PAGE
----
Florida’s Agricultural Lands: The Foundation for our Future

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Robust, reliable funding for conservation easement programs is essential to our economy, our food supply and our way of life.

Florida agriculture forms the basis for our economy, food security, open spaces, wildlife and water. Securing the future of our rural land and its resources means protecting it from development and ensuring that agriculture remains a viable land use.

At our current pace of development, Florida is converting more than 120 acres every day from ranchlands and pine forests to rooftops and roads. There are entire swaths of the state that were once productive, rolling hills of citrus groves and cattle ranches, but are now endless, zero-lot-line housing developments. One hundred twenty acres per day roughly equals 45,000 acres a year that we lose from agricultural production to sprawling growth.

A recent agricultural report peering into Florida’s agricultural future notes the critical relationship between agricultural lands and conservation lands, and how necessary each is to providing ecosystem services, wildlife protection and buffers between urban areas.

Florida’s long-term conservation strategy always contemplated preserving both natural areas and agricultural lands as a balance to the acres that get developed. Unfortunately, we are falling behind in those conservation goals simply due to the pace of land conversion.

Agricultural land that is not protected by conservation means that we risk losing local food and fiber production, as well as the lands’ many ecological values. Much of the unprotected wetlands and floodplains in Florida occur on agricultural land and provide essential water and flood protection as well as wildlife habitat. Only 15.8% of the state’s agricultural land is currently in some type of protected status, primarily through conservation easements (land stays in private ownership but development is prohibited). Those conservation easements allow ongoing agricultural operations but keep the land out of the path of development. If we don’t act quickly to conserve more rural areas now, more than 2.2 million acres of agricultural land will be lost to development by 2070.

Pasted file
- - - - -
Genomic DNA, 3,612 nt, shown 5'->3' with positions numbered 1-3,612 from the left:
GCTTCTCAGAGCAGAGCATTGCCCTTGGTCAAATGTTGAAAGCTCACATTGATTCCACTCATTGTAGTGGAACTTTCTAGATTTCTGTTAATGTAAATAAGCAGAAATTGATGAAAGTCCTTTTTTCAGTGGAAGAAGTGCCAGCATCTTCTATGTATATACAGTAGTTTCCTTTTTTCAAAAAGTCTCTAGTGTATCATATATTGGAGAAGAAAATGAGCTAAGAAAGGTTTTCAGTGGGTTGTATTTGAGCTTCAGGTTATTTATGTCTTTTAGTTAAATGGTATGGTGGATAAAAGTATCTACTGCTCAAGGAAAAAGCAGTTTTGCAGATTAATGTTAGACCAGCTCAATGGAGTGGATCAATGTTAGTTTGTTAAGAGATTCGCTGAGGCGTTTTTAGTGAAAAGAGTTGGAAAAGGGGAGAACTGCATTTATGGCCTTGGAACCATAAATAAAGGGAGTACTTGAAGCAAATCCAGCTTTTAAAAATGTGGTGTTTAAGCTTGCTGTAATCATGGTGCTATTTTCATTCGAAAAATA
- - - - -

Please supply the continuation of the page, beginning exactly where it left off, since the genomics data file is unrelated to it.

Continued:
One of the most important ways to protect our agricultural lands is through conservation easements with the Rural and Family Lands Protection Program and the Florida Forever Program. These nationally acclaimed state programs depend on annual funding from the Florida Legislature, so the level of funding is never assured. We must remember that our agricultural lands are the bedrock of our economy, our food supply, and our way of life. Robust, reliable funding for these programs must be provided to secure a healthy, viable and livable future for us all.

Photo by Katie Bryden/Wildpath